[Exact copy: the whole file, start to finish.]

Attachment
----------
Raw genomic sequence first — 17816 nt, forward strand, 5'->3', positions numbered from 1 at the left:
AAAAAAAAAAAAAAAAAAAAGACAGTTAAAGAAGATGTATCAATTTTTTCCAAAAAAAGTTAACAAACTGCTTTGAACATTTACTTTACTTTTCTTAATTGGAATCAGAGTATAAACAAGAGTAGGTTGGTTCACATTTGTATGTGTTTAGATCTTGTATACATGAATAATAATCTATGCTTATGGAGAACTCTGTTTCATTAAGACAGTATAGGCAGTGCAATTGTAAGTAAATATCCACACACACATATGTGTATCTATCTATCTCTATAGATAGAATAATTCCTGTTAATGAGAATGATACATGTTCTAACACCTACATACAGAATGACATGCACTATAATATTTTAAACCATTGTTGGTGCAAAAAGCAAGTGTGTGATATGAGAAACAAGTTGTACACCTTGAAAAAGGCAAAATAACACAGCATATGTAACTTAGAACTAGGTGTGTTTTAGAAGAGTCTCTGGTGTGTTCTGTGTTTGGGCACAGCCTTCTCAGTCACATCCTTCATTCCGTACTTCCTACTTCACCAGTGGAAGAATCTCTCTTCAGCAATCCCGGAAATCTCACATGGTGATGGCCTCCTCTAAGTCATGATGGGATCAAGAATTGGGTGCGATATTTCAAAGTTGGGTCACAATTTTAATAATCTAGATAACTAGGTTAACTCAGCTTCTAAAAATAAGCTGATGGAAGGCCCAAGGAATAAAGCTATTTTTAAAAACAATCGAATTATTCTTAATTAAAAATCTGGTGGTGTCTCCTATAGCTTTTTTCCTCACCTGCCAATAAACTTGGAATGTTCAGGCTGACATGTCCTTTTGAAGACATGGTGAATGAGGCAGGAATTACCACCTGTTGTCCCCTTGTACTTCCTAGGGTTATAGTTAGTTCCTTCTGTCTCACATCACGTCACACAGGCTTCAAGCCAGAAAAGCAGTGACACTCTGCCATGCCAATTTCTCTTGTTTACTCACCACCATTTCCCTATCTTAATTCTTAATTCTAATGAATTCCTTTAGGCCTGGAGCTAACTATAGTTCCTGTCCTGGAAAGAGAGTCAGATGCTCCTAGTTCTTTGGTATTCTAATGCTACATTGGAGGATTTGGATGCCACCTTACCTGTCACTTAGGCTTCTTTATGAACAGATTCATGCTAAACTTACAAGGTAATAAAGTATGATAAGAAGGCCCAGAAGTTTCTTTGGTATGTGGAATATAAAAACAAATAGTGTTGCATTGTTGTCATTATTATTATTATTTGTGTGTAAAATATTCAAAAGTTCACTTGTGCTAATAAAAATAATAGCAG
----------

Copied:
Raw genomic sequence first — 17816 nt, forward strand, 5'->3', positions numbered from 1 at the left:
AAAAAAAAAAAAAAAAAAAAGACAGTTAAAGAAGATGTATCAATTTTTTCCAAAAAAAGTTAACAAACTGCTTTGAACATTTACTTTACTTTTCTTAATTGGAATCAGAGTATAAACAAGAGTAGGTTGGTTCACATTTGTATGTGTTTAGATCTTGTATACATGAATAATAATCTATGCTTATGGAGAACTCTGTTTCATTAAGACAGTATAGGCAGTGCAATTGTAAGTAAATATCCACACACACATATGTGTATCTATCTATCTCTATAGATAGAATAATTCCTGTTAATGAGAATGATACATGTTCTAACACCTACATACAGAATGACATGCACTATAATATTTTAAACCATTGTTGGTGCAAAAAGCAAGTGTGTGATATGAGAAACAAGTTGTACACCTTGAAAAAGGCAAAATAACACAGCATATGTAACTTAGAACTAGGTGTGTTTTAGAAGAGTCTCTGGTGTGTTCTGTGTTTGGGCACAGCCTTCTCAGTCACATCCTTCATTCCGTACTTCCTACTTCACCAGTGGAAGAATCTCTCTTCAGCAATCCCGGAAATCTCACATGGTGATGGCCTCCTCTAAGTCATGATGGGATCAAGAATTGGGTGCGATATTTCAAAGTTGGGTCACAATTTTAATAATCTAGATAACTAGGTTAACTCAGCTTCTAAAAATAAGCTGATGGAAGGCCCAAGGAATAAAGCTATTTTTAAAAACAATCGAATTATTCTTAATTAAAAATCTGGTGGTGTCTCCTATAGCTTTTTTCCTCACCTGCCAATAAACTTGGAATGTTCAGGCTGACATGTCCTTTTGAAGACATGGTGAATGAGGCAGGAATTACCACCTGTTGTCCCCTTGTACTTCCTAGGGTTATAGTTAGTTCCTTCTGTCTCACATCACGTCACACAGGCTTCAAGCCAGAAAAGCAGTGACACTCTGCCATGCCAATTTCTCTTGTTTACTCACCACCATTTCCCTATCTTAATTCTTAATTCTAATGAATTCCTTTAGGCCTGGAGCTAACTATAGTTCCTGTCCTGGAAAGAGAGTCAGATGCTCCTAGTTCTTTGGTATTCTAATGCTACATTGGAGGATTTGGATGCCACCTTACCTGTCACTTAGGCTTCTTTATGAACAGATTCATGCTAAACTTACAAGGTAATAAAGTATGATAAGAAGGCCCAGAAGTTTCTTTGGTATGTGGAATATAAAAACAAATAGTGTTGCATTGTTGTCATTATTATTATTATTTGTGTGTAAAATATTCAAAAGTTCACTTGTGCTAATAAAAATAATAGCAG